Letterkenny – a Canadian show that pulls a Monogatari

Bakemonogatari, and the Monogatari series as a whole, is a very unique beast.  The anime spends as much time playing word games as it does going through its actual plot, and you may be surprised to learn that this is not just in its adaptation.  The first novel in the series, Kizumonogatari spends the first chapter talking around a vampire instead of about them, making play-on-words and constant asides rather than actually detailing the character the narrator is supposed to, dancing around the subject until they finally give in… The following chapter.

And this is basically the essence of this series.  Well, if you ignore the random outings into very yikes uncomfortable sexual scenarios and bouts with supernatural beasts.

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Spider-Man – How a game about superheroes got super real.

So, in case anyone missed it, the new Spider-Man game on PS4 is just gosh dang fun. Every little detail of pretending to be Spider-Man swinging through the streets of Manhattan Island is one of my favorite experiences I’ve played in a game in a long time, and Insomniac keeps showing me why they continue to be amazing at what they do.  It’s just so much fun to swing around, to beat up gangs of bad guys, or even to hop down onto the city streets and high-five a fan or finger guns a tourist as they snap a picture of you. It’s not only the systems and mechanics but also the atmosphere of the game, with decent portions of the game taking place on bright, sunny days and with wonderful and fully realized characters going about their lives across New York.  So it came as a surprise to me, a person who was just enraptured and thinking about the gameplay, that after a few hours of playing, I found myself crying.

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Let me back up a bit and give some context.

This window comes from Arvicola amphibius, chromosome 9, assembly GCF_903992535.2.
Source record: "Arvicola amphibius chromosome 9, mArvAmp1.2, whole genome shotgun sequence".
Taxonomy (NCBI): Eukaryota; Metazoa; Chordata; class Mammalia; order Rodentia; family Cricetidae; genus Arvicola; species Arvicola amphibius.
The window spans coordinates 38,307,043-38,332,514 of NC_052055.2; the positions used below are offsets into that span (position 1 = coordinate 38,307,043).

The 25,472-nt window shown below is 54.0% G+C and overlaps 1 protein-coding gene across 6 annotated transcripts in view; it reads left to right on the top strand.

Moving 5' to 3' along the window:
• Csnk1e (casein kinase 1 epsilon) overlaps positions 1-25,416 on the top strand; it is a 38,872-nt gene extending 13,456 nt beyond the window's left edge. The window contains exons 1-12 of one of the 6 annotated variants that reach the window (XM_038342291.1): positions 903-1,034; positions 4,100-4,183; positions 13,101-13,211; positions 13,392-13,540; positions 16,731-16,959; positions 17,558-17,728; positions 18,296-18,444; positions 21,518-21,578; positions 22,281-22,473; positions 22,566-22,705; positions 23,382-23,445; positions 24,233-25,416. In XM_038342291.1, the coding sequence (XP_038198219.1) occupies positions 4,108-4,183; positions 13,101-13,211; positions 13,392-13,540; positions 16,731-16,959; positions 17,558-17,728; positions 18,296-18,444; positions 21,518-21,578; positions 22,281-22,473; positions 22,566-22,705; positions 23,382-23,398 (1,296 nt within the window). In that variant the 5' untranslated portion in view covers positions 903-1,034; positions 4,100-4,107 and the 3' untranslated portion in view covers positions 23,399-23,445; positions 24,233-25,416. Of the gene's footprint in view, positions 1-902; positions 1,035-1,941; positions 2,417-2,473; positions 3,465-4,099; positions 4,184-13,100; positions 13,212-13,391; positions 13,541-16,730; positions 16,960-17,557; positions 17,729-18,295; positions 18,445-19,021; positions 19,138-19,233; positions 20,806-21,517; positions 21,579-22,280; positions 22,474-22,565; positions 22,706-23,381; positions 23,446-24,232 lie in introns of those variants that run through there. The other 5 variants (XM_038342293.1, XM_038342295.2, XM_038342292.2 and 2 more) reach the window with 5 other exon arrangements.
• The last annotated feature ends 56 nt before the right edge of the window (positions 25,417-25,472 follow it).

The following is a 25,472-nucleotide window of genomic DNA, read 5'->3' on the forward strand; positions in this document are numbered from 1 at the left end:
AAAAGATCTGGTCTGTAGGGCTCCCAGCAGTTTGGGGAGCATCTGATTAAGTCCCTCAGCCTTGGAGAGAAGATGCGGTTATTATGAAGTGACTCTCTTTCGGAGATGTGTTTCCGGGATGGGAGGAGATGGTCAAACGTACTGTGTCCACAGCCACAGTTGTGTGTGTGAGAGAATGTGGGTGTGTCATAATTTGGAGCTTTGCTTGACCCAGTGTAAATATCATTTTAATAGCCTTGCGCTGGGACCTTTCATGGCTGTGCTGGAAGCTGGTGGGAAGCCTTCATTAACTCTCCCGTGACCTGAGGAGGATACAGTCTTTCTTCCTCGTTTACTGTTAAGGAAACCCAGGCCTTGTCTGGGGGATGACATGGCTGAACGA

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The Art of Peace in War: Emergent friendship in player versus player games

In just a few weeks, Sea of Thieves releases, a zany and fun pirate game filled with magic, mystery, and majestic ocean views.  The world of Sea of Thieves is a dangerous place with no safe zones for players (full pvp) and tons of incentives to attack other crews with your best buds.  Excitement and action abound!  However, one of my favorite things about this game that has me so excited outside of the amazing ship battles, interesting treasure riddles to solve, beautiful rendering of the ocean waves, and amazing weather simulations… are the musical instruments.

From the start, each player is given in their inventory an accordion and an odd stringed instrument called a hurdy gurdy.  Rare, the developer, is no stranger to fun within games and these instruments are very cleverly implemented.  If someone starts to play a song, anyone can join in, with the game syncing up the playing so that it sounds like anyone else just jumped into the tune, automatically assigning melody, harmony, and bass parts to other players.  Because of this, there’s this sensation of unity and fun as a crew performs together using items that would otherwise be a simple addition to the game and wouldn’t really have another purpose.

But it’s the fact the game designers put music that the players can play together into the game that I find so fascinating and important.  In a world filled with cannonballs and cutlasses, Rare dropped an element into the game that has no aggressive action to it (besides maybe playing Flight of the Valkyries as people charge into battle).  In fact, as the saying of soothing a savage beast would indicate, this element of gameplay is really an antithesis of what most games are about.

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